Vaccinations are vital. It is alarming the number of people that are refusing vaccinations for themselves and their children. Vaccinations are safe and prevent life threatening diseases.
Over the last few years there have been outbreaks of measles and whooping cough with many deaths due to lack of universal vaccinations. Not long ago, these diseases were thought to be eradicated in the United States. But continual mass immunizations are necessary to control the spread of these highly contagious diseases through the population.
There are combinations of reasons why people don’t get vaccinated, which include fear of shots, fear of side effects, fear of the government or corporate conspiracies and/or a belief in bad, disproved science. As a result, they, their children and others are placed at a greater risk for illness and possible death.
Last week, I talked with a young mother who was refusing vaccinations for herself and her infant because she did not like shots. I was taken aback. In 2010, there were 11 infant deaths from pertussis, better known as whooping cough, just in California alone. While researching on the Internet, I found heart-wrenching stories from parents who lost their children from their own lack of immunization. Please take the steps to receive vaccinations for you and your children.
Measles is a highly contagious viral disease. On May 30, federal health officials announced that there were more measles cases, 971, in the United States the first five months of 2019 then there were in all of 1992, when the last large outbreak in the U.S. occurred. In Dec. 2014, a large outbreak of measles started in California when at least 40 people who visited or worked at Disneyland theme park in Orange County contracted measles; the outbreak also spread to at least half a dozen other states. This year’s measles epidemic has involved 26 states. In 2000, measles was considered eradicated in the United States, but has recently made a startling come back. So it is crucial that everyone have the vaccine. With globalization, infectious diseases are only one plane ride away.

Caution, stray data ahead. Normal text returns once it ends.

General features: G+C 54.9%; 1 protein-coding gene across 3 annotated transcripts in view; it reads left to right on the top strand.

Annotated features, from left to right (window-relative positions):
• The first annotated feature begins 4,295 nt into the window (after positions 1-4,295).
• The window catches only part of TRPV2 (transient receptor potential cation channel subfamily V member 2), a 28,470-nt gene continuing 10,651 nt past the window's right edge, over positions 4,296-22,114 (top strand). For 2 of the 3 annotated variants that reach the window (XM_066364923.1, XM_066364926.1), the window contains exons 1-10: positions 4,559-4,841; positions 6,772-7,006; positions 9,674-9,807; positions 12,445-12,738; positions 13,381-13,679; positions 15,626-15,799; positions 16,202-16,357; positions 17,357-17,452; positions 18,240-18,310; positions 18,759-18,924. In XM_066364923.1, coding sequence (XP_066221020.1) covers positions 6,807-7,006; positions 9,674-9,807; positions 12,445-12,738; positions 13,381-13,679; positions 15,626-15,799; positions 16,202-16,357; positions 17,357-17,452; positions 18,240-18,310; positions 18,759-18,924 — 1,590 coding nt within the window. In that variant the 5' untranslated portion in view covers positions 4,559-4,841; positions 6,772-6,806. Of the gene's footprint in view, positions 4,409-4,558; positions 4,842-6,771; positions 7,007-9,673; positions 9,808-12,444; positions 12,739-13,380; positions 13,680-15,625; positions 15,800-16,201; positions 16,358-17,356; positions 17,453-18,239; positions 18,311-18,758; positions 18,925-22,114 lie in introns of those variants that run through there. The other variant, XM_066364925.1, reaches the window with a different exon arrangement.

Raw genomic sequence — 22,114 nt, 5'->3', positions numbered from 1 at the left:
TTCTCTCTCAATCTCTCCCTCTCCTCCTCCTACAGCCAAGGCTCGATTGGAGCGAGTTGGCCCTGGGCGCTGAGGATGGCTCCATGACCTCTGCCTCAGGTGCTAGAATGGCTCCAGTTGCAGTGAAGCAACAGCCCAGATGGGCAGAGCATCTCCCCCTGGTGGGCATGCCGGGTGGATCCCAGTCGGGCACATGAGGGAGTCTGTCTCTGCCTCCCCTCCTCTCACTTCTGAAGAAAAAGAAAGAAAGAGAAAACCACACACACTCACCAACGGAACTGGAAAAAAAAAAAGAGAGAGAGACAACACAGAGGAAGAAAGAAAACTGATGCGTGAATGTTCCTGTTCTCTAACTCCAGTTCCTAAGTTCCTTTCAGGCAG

Since 1963, when the vaccine was introduced, cases and deaths from measles in the United States and other developed countries have plummeted. Prior to the vaccine, measles caused approximately 450 to 500 deaths each year in the United States. Between 1985 and 1992, death from measles was reported in approximately two out of every 1,000 U.S. measles cases, with pneumonia accounting for about 60 percent of these deaths, according to the CDC. The most recent measles death in the United States occurred in 2015.
“Measles are preventable and the way to end this outbreak is to ensure that all children and adults who can get vaccinated, do get vaccinated,” Dr. Robert Redfield, the director of the C.D.C.
Measles are widespread in many parts of the world, including Europe, Africa and Asia. Before widespread use of the vaccine, measles led to more than two million deaths a year, world-wide. Vaccination resulted in an 80 percent drop in worldwide measles deaths between 2000 and 2017. Around the globe, measles infections were responsible for 110,000 deaths in 2017, the most recent statistical year. Most of them were children under five. The overwhelming majority — more than 95 percent — of measles deaths occur in countries with low per capita incomes and weak health infrastructures, such as nations experiencing or recovering from a natural disaster or conflict. Disrupted health services, including routine vaccinations, along with overcrowding in residential camps increases the risk of infection.